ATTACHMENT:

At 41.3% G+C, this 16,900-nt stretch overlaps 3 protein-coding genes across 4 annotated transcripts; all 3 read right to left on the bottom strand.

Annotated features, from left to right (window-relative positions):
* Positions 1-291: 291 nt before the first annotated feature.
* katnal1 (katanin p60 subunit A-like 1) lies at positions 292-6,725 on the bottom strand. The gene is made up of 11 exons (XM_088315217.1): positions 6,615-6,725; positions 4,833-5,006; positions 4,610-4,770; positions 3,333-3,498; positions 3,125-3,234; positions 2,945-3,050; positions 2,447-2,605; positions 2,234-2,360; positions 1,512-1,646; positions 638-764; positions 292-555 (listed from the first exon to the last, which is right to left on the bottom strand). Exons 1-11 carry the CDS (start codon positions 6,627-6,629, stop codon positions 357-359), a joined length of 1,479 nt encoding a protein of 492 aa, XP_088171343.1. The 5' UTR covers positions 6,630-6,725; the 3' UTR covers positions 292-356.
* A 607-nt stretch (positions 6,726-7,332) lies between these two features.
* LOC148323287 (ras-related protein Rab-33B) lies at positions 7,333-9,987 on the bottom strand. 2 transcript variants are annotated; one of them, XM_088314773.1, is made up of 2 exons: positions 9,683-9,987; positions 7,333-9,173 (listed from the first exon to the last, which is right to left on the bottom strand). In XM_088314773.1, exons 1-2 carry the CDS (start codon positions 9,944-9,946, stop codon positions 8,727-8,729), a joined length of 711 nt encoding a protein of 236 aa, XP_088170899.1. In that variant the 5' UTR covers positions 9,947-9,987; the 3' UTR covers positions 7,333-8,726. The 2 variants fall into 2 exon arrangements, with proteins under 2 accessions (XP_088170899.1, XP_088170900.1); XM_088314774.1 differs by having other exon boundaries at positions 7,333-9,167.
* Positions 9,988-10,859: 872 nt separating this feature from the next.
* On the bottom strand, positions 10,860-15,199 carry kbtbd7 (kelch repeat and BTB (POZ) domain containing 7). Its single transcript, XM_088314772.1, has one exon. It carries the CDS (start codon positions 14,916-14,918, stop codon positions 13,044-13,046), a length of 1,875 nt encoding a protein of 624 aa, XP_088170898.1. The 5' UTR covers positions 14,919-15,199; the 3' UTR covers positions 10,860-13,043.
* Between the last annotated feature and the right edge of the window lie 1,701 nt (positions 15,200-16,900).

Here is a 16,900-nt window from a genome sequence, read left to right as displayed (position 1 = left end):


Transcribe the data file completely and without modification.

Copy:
At 41.3% G+C, this 16,900-nt stretch overlaps 3 protein-coding genes across 4 annotated transcripts; all 3 read right to left on the bottom strand.

Annotated features, from left to right (window-relative positions):
* Positions 1-291: 291 nt before the first annotated feature.
* katnal1 (katanin p60 subunit A-like 1) lies at positions 292-6,725 on the bottom strand. The gene is made up of 11 exons (XM_088315217.1): positions 6,615-6,725; positions 4,833-5,006; positions 4,610-4,770; positions 3,333-3,498; positions 3,125-3,234; positions 2,945-3,050; positions 2,447-2,605; positions 2,234-2,360; positions 1,512-1,646; positions 638-764; positions 292-555 (listed from the first exon to the last, which is right to left on the bottom strand). Exons 1-11 carry the CDS (start codon positions 6,627-6,629, stop codon positions 357-359), a joined length of 1,479 nt encoding a protein of 492 aa, XP_088171343.1. The 5' UTR covers positions 6,630-6,725; the 3' UTR covers positions 292-356.
* A 607-nt stretch (positions 6,726-7,332) lies between these two features.
* LOC148323287 (ras-related protein Rab-33B) lies at positions 7,333-9,987 on the bottom strand. 2 transcript variants are annotated; one of them, XM_088314773.1, is made up of 2 exons: positions 9,683-9,987; positions 7,333-9,173 (listed from the first exon to the last, which is right to left on the bottom strand). In XM_088314773.1, exons 1-2 carry the CDS (start codon positions 9,944-9,946, stop codon positions 8,727-8,729), a joined length of 711 nt encoding a protein of 236 aa, XP_088170899.1. In that variant the 5' UTR covers positions 9,947-9,987; the 3' UTR covers positions 7,333-8,726. The 2 variants fall into 2 exon arrangements, with proteins under 2 accessions (XP_088170899.1, XP_088170900.1); XM_088314774.1 differs by having other exon boundaries at positions 7,333-9,167.
* Positions 9,988-10,859: 872 nt separating this feature from the next.
* On the bottom strand, positions 10,860-15,199 carry kbtbd7 (kelch repeat and BTB (POZ) domain containing 7). Its single transcript, XM_088314772.1, has one exon. It carries the CDS (start codon positions 14,916-14,918, stop codon positions 13,044-13,046), a length of 1,875 nt encoding a protein of 624 aa, XP_088170898.1. The 5' UTR covers positions 14,919-15,199; the 3' UTR covers positions 10,860-13,043.
* Between the last annotated feature and the right edge of the window lie 1,701 nt (positions 15,200-16,900).

Here is a 16,900-nt window from a genome sequence, read left to right as displayed (position 1 = left end):